When fighting for women’s suffrage, Susan B. Anthony said, “There never will be complete equality until women themselves help to make the laws and elect lawmakers.” It wasn’t until Aug. 18, 1920 that women were granted the right to vote by the 19th Amendment. Does that mean that women became equal to men the instant the 19th Amendment was signed into law? That those around them treated everyone equal? Was there no longer anything to fight for?
No. There was clear inequality in our country. Not only in the way people treated each other, but also in the way the government treated its citizens.
In 1965, Martin Luther King Jr. stated, “We are moving, and we cannot afford to stop.” In 1965, our nation needed change, it needed action and the people of the United States were dedicated to forcing that change to happen. Five months later, on Aug. 6, 1965, the Voting Rights Act of 1965 was signed into law. Did this mean that action was no longer necessary? Movement was no longer necessary? Change was no longer necessary?
In the past few weeks, I have noticed a sense of apathy on this campus. The issue is not that the students here are completely carefree and have no qualms with what is going on at their school and in their community. Drake students do see the problems, they do see the unfairness and they do see that change is needed. What I do not see is a majority of those students taking their complaints and turning them into actions. And, while I have no desire to sound like a ‘Rock the Vote’ PSA, voting is the easiest and most accessible way to make change.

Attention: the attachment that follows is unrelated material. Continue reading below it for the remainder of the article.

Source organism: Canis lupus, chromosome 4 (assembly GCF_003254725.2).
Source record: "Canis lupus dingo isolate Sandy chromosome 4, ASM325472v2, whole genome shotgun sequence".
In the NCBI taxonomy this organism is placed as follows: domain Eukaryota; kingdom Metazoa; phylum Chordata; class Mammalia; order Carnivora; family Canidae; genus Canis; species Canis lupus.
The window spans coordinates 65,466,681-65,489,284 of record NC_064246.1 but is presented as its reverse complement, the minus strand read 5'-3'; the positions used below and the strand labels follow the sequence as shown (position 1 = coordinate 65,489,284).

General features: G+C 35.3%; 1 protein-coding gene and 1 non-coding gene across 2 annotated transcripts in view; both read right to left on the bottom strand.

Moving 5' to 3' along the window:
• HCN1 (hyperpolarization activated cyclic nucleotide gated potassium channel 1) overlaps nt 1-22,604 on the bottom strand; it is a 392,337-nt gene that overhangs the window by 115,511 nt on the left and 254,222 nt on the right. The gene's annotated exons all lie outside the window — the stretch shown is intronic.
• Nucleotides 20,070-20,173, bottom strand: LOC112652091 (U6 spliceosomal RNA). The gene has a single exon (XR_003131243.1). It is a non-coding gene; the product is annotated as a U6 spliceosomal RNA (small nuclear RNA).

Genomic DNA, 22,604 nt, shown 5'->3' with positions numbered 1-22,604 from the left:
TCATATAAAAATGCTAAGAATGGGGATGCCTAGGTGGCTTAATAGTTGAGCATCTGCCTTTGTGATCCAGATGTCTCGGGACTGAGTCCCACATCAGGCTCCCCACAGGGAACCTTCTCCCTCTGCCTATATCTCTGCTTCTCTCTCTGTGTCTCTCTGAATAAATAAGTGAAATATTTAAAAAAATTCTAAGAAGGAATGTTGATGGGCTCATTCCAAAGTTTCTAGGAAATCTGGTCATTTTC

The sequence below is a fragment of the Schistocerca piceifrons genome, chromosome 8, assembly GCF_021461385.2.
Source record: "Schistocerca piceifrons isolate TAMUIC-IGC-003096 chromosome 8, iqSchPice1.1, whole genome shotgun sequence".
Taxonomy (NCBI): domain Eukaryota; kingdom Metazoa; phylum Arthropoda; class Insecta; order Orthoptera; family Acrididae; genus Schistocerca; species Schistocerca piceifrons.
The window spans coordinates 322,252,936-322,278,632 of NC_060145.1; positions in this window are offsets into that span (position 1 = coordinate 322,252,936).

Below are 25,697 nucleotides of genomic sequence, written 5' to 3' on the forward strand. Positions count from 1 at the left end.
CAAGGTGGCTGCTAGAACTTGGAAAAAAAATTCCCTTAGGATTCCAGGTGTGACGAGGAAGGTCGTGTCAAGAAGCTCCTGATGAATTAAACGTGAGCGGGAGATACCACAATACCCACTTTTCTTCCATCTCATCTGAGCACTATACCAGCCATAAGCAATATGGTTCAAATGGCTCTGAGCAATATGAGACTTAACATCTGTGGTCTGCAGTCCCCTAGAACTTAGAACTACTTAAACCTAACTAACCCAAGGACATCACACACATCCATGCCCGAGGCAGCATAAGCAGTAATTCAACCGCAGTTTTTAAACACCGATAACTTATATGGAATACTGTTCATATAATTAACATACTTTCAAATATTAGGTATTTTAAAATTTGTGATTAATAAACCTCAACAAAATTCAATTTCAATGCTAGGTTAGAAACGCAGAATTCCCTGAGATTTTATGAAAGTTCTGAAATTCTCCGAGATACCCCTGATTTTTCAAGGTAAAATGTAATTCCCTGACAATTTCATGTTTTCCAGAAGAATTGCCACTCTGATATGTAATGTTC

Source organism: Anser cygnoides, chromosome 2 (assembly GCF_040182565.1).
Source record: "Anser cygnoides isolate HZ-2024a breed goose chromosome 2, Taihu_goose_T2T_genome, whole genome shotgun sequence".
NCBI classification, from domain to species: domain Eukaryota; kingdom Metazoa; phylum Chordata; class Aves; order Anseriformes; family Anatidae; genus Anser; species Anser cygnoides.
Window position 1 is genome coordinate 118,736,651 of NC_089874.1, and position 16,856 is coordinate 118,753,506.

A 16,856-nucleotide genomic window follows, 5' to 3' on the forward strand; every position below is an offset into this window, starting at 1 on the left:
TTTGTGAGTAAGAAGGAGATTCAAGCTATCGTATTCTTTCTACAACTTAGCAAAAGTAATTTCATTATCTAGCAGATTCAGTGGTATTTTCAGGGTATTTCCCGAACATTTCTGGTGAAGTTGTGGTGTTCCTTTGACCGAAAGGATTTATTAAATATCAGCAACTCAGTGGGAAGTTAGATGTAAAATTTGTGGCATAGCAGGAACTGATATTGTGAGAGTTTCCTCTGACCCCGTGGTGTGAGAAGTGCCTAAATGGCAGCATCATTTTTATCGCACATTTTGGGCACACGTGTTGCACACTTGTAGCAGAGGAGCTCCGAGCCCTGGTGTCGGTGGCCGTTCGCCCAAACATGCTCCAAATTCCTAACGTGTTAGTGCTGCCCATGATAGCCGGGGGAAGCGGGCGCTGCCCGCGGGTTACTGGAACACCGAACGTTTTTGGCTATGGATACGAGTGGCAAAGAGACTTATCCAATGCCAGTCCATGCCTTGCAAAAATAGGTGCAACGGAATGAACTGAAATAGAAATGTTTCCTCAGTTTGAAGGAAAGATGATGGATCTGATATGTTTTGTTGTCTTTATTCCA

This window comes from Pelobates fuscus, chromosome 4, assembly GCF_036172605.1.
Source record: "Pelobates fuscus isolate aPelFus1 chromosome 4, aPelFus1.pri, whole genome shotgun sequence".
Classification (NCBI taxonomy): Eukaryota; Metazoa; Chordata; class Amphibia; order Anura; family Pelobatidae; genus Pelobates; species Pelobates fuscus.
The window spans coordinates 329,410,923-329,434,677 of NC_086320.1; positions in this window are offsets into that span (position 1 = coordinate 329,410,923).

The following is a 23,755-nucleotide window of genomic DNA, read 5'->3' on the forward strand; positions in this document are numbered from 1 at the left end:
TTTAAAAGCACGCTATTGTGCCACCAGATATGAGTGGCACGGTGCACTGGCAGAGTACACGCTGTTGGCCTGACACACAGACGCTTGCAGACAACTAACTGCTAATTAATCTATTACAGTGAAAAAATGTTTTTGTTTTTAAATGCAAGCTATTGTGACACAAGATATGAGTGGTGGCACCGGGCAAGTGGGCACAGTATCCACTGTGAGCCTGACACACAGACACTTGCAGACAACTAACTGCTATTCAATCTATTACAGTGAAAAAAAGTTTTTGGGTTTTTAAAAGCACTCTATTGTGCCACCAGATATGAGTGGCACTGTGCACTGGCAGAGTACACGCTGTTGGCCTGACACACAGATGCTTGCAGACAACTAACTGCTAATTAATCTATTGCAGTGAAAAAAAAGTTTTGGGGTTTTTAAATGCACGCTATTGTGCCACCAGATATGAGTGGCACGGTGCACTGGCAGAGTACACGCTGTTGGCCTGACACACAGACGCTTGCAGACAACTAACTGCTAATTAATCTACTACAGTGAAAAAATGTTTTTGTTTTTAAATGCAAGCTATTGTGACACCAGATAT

I hear my peers talking about how their votes don’t really count, or how they don’t want to contribute to a corrupt political system. These statements not only frustrate me, but also make me angry. While I understand the Electoral College and how it works for the presidential elections, your vote does still count; especially in local elections. If you are truly dissatisfied with our government and its overbearing two-party system, work to change it. Vote to change it. Your complaining certainly won’t do anything.
If your vote doesn’t count, and the act of voting is truly useless in creating change, then why have so many people who have come before you worked so hard to acquire the right to vote? The right to vote has always been the first and forefront step in being recognized as equal in the eyes of the law, and in the eyes of the people that the law serves. If you refuse to exercise that right to vote because you think it has no real purpose, you are wrong. And, if you are just too lazy to register and too apathetic to go to the polls, you are showing those who came before you true disrespect.
So, vote. In Iowa you can register to vote at the polling station on Election Day. Drake University has done students a favor—there will be early, satellite voting in Olmsted this Tuesday from 1 to 7 p.m. and Wednesday from 10 a.m. to 4 p.m. You don’t even need to leave campus. Exercise your right. Vote.